The majority of the Museum’s collection dates from World War Two. There are some earlier items which relate to individuals who went on to transfer into the Corps, or they might relate to one of the predecessor Corps, such as the Royal Army Ordnance Corps (RAOC).
The object collection is varied. Highlights include over 100 military vehicles, over 950 weapons, over 1700 medals awarded to REME individuals, and over 2000 uniform pieces from a range of operations since World War Two.
The collection also includes items unique to the REME Corps, such as 60 trade test pieces and over 800 trophies.
Challenger Armoured Repair and Recovery Vehicle (CRARRV)
Currently still in service with the British Army, the CRARRV is the largest recovery vehicle in use.
The CRARRV is a recovery version of a Challenger tank and shares the same mechanical components but with added elements for use as a recovery vehicle, such as the crane.
The Museum’s example is an early prototype.
Korea Medal (1950 – 53)
The Museum has over 1000 medals which were awarded to REME servicemen and women.
The Museum has the policy of accepting all medals which are offered irrespective of duplication as long as they were awarded to a REME member.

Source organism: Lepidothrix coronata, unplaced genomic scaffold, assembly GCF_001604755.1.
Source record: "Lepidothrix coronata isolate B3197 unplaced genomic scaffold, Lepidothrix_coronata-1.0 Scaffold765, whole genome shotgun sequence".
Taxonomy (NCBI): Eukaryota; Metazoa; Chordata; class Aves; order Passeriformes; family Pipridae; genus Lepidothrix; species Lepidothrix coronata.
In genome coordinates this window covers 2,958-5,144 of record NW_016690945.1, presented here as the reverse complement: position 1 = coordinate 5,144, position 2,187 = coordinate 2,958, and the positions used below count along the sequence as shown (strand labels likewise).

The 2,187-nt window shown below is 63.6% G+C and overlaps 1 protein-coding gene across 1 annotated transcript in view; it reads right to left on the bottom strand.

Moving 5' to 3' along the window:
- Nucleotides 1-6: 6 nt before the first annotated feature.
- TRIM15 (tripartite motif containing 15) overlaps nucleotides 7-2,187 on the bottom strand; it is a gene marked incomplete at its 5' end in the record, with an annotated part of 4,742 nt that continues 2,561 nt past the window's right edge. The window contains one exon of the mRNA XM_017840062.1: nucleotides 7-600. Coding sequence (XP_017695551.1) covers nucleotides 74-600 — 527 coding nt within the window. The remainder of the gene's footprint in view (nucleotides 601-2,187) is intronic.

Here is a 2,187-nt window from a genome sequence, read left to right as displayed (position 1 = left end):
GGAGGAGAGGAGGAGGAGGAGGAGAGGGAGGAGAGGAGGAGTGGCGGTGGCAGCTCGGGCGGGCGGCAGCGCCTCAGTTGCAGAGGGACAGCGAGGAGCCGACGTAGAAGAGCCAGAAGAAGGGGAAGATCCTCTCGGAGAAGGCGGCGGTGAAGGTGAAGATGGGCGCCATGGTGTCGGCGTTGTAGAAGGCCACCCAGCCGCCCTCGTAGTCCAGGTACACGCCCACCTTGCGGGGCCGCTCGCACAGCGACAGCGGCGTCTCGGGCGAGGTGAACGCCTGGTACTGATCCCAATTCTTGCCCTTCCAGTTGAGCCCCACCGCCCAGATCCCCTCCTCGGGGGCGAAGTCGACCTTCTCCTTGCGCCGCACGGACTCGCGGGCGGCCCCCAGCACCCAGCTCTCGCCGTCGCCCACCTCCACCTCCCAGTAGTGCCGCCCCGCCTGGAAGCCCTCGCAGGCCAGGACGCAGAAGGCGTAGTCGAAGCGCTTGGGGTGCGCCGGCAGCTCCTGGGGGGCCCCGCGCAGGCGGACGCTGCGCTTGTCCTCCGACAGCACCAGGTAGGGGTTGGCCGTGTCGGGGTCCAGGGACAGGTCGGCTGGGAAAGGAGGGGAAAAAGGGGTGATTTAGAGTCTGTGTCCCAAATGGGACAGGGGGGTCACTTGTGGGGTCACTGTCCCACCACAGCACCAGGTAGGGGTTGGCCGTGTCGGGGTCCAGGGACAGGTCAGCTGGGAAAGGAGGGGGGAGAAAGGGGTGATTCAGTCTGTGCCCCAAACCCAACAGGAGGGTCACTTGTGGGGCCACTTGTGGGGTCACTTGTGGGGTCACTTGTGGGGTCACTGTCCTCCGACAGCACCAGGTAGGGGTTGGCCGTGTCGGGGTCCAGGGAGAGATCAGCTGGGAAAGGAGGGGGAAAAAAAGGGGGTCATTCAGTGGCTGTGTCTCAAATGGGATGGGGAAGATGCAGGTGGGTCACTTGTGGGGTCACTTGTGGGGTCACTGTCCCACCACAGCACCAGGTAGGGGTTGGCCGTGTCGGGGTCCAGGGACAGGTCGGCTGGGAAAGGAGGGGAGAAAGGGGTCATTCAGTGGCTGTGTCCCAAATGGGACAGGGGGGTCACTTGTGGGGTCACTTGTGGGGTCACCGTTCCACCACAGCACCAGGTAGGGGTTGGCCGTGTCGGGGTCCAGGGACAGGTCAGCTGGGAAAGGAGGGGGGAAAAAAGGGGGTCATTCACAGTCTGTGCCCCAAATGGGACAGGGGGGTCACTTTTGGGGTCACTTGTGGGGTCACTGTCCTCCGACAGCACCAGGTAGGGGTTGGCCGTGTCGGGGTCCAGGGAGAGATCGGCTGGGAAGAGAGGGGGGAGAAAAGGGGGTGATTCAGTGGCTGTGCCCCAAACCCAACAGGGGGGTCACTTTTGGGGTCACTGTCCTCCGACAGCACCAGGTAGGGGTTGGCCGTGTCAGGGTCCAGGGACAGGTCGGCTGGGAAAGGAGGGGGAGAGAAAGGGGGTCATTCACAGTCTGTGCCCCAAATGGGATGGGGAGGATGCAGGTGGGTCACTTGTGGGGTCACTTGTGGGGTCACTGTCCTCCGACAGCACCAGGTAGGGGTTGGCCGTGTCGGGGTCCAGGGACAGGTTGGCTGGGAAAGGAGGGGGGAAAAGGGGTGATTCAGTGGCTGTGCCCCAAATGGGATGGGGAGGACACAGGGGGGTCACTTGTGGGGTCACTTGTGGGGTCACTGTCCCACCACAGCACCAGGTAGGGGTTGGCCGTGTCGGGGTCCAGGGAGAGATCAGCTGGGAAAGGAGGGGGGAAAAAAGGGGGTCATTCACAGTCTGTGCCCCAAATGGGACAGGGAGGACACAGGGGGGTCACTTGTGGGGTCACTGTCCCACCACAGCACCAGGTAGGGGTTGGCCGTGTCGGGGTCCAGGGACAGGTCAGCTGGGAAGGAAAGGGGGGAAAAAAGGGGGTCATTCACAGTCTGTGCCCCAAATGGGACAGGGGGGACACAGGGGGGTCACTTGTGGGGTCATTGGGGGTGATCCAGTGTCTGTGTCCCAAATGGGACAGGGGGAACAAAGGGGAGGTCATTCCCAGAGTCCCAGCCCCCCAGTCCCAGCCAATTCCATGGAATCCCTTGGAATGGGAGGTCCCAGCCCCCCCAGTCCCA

This image shows the Korea Medal which was awarded to military personnel serving in the Korean War between 1950 and 1953. The bronze oakleaf on this version means that the individual who received it was ‘Mentioned in Dispatches’. This means that the person had their name specifically mentioned by a superior officer in an official report which is sent to the high command.
The side shown in the image depicts Queen Elizabeth II. The reverse side shows the mythical hero Hercules fighting the Hydra with the word ‘Korea’ underneath.
Volkswagen Beetle Model
This model is one of three created by VW. The Museum’s example was given to Major Ivan Hirst as thanks for his involvement in re-establishing the VW factory in Wolfsburg, Germany following the end of World War Two.
The VW factory had not existed before the War, and so the original plan was to offer it as repatriations to any country which required it. Maj Hirst arrived in the autumn of 1945 with the objective of tidying it up and making it ready to be handed over.
However, Maj Hirst and others recognised the potential of the factory and set about the task of getting it running again.
Sand from Dunkirk
There are some items in the collection which pre-date the Corps creation date of 1st October 1942.
In 1940, Craftsman John Commander was involved in the Battle of Dunkirk which saw the evacuation of over 300,000 British and allied forces.
When he returned home, he was still wearing his Battledress uniform. His wife refused to allow him into the house due to the state of it, and he had to take it off on the doorstep. The children of the house collected the sand from his trouser turn ups. At a later date the sand was put into this pot and then transferred to the Museum.
Cfn Commander went on to transfer into the REME when the Corps was formed.